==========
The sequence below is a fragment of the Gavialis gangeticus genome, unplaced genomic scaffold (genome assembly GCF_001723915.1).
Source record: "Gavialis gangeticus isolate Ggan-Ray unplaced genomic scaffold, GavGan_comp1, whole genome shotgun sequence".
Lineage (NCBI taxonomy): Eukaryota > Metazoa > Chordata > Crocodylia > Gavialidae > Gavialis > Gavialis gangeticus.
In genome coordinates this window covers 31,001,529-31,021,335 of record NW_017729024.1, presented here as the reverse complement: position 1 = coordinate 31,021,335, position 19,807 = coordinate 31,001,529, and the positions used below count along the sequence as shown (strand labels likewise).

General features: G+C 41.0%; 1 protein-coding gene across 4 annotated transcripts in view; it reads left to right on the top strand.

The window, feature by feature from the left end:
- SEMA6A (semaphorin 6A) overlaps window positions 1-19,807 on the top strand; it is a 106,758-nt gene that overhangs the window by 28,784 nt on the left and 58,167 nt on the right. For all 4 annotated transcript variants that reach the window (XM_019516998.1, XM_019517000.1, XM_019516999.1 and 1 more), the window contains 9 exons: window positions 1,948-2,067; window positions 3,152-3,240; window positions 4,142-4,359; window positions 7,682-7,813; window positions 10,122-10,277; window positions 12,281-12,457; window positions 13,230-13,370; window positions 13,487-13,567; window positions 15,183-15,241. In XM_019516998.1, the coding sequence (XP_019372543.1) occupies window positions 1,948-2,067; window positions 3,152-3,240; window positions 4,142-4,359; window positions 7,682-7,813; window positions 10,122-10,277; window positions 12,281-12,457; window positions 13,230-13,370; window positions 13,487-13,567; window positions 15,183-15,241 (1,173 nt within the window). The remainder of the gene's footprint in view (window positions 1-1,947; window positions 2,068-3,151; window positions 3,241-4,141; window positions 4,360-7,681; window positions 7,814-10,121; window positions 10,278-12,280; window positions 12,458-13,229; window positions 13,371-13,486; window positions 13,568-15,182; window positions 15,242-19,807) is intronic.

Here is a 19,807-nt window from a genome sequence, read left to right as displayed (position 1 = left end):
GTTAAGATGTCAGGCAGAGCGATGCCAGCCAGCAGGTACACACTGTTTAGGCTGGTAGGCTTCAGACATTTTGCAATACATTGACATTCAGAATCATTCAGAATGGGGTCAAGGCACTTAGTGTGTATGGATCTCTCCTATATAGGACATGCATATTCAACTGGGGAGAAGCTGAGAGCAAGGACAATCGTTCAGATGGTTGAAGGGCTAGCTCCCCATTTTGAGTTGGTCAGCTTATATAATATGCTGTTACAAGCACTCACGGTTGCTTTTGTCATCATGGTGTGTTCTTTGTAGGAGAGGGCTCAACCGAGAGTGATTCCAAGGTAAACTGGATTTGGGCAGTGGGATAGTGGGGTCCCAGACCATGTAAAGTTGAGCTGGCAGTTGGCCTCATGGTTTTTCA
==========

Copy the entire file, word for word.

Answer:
The sequence below is a fragment of the Gavialis gangeticus genome, unplaced genomic scaffold (genome assembly GCF_001723915.1).
Source record: "Gavialis gangeticus isolate Ggan-Ray unplaced genomic scaffold, GavGan_comp1, whole genome shotgun sequence".
Lineage (NCBI taxonomy): Eukaryota > Metazoa > Chordata > Crocodylia > Gavialidae > Gavialis > Gavialis gangeticus.
In genome coordinates this window covers 31,001,529-31,021,335 of record NW_017729024.1, presented here as the reverse complement: position 1 = coordinate 31,021,335, position 19,807 = coordinate 31,001,529, and the positions used below count along the sequence as shown (strand labels likewise).

General features: G+C 41.0%; 1 protein-coding gene across 4 annotated transcripts in view; it reads left to right on the top strand.

The window, feature by feature from the left end:
- SEMA6A (semaphorin 6A) overlaps window positions 1-19,807 on the top strand; it is a 106,758-nt gene that overhangs the window by 28,784 nt on the left and 58,167 nt on the right. For all 4 annotated transcript variants that reach the window (XM_019516998.1, XM_019517000.1, XM_019516999.1 and 1 more), the window contains 9 exons: window positions 1,948-2,067; window positions 3,152-3,240; window positions 4,142-4,359; window positions 7,682-7,813; window positions 10,122-10,277; window positions 12,281-12,457; window positions 13,230-13,370; window positions 13,487-13,567; window positions 15,183-15,241. In XM_019516998.1, the coding sequence (XP_019372543.1) occupies window positions 1,948-2,067; window positions 3,152-3,240; window positions 4,142-4,359; window positions 7,682-7,813; window positions 10,122-10,277; window positions 12,281-12,457; window positions 13,230-13,370; window positions 13,487-13,567; window positions 15,183-15,241 (1,173 nt within the window). The remainder of the gene's footprint in view (window positions 1-1,947; window positions 2,068-3,151; window positions 3,241-4,141; window positions 4,360-7,681; window positions 7,814-10,121; window positions 10,278-12,280; window positions 12,458-13,229; window positions 13,371-13,486; window positions 13,568-15,182; window positions 15,242-19,807) is intronic.

Here is a 19,807-nt window from a genome sequence, read left to right as displayed (position 1 = left end):
GTTAAGATGTCAGGCAGAGCGATGCCAGCCAGCAGGTACACACTGTTTAGGCTGGTAGGCTTCAGACATTTTGCAATACATTGACATTCAGAATCATTCAGAATGGGGTCAAGGCACTTAGTGTGTATGGATCTCTCCTATATAGGACATGCATATTCAACTGGGGAGAAGCTGAGAGCAAGGACAATCGTTCAGATGGTTGAAGGGCTAGCTCCCCATTTTGAGTTGGTCAGCTTATATAATATGCTGTTACAAGCACTCACGGTTGCTTTTGTCATCATGGTGTGTTCTTTGTAGGAGAGGGCTCAACCGAGAGTGATTCCAAGGTAAACTGGATTTGGGCAGTGGGATAGTGGGGTCCCAGACCATGTAAAGTTGAGCTGGCAGTTGGCCTCATGGTTTTTCA